Radio Liberty/Radio Free Europe (Russian Service) has published a transcript of a "secret" address by Vladislav Surkov, deputy head of Putin's administration. He spoke at a closed meeting of the general council of Delovaya Rossiya, a public organization representing members of the Russian business community, two months ago, on May 17.
I would've translated more from the address if I hadn't been too lazy, but here's a little something that I just couldn't resist: Surkov is being so pathetically honest here, it hurts...
[...] I often hear that democracy is more important than sovereignty. We don't agree with that. We think that both are needed. An independent state is worth fighting for. It'd be nice to escape to Europe, but they won't accept us there. Russia is a European civilization, it's a poorly lit edge of Europe, but not Europe proper. In this sense, we are completely tied to Europe and have to be friends with it. We are not enemies. We are just competitors. And it hurts not to be enemies. To be enemies is when you can die as a hero at war, having had a head-on collision with your enemy. There's something heroic and beautiful about it. And to lose to your competitor means to be a pathetic loser. And this hurts even more.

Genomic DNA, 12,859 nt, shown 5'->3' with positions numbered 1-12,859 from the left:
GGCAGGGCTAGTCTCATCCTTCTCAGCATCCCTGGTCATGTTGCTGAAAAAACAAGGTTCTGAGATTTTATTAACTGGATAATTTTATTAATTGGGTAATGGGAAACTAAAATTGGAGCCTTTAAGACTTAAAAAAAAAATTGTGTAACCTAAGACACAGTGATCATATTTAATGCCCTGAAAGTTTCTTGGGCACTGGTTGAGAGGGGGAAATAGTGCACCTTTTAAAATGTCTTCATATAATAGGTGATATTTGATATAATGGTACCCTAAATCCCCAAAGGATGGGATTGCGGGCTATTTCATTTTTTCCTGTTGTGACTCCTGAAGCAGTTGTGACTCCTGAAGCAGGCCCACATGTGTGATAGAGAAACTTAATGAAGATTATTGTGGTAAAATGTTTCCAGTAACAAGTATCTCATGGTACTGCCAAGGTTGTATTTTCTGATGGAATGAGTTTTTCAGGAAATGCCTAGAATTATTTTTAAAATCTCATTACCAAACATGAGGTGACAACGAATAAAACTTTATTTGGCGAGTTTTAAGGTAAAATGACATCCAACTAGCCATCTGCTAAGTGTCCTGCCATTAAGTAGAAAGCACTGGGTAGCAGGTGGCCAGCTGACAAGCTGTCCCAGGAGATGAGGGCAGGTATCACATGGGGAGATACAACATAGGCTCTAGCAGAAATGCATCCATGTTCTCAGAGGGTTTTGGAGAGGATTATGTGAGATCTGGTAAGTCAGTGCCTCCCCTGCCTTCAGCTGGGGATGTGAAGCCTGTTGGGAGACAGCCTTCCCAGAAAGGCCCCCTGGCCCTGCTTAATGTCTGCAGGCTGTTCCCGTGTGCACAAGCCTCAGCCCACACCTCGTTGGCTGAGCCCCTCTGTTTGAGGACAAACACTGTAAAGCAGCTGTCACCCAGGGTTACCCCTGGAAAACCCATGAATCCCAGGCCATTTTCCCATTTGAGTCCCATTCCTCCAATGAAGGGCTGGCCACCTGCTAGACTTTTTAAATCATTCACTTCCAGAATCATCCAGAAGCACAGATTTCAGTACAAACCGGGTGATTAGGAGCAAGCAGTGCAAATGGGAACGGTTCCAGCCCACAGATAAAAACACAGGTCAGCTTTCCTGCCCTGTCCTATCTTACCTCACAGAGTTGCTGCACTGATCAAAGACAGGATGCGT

It's better to be enemies, and not like what we are now - the ambiguous friends! This is, sort of, what we want.
There are psychological reasons for this. For 500 years the country was a modern state, it was making history and not vice versa. With all respect to these peoples, we are, after all, different from Slovaks, the Baltic peoples and even Ukrainians - they didn't have states of their own. They were being drawn on the maps - by the past Russian politicians, too. We participated in the common creative process, together with the leading countries of the world, in changing the map of the world. [...]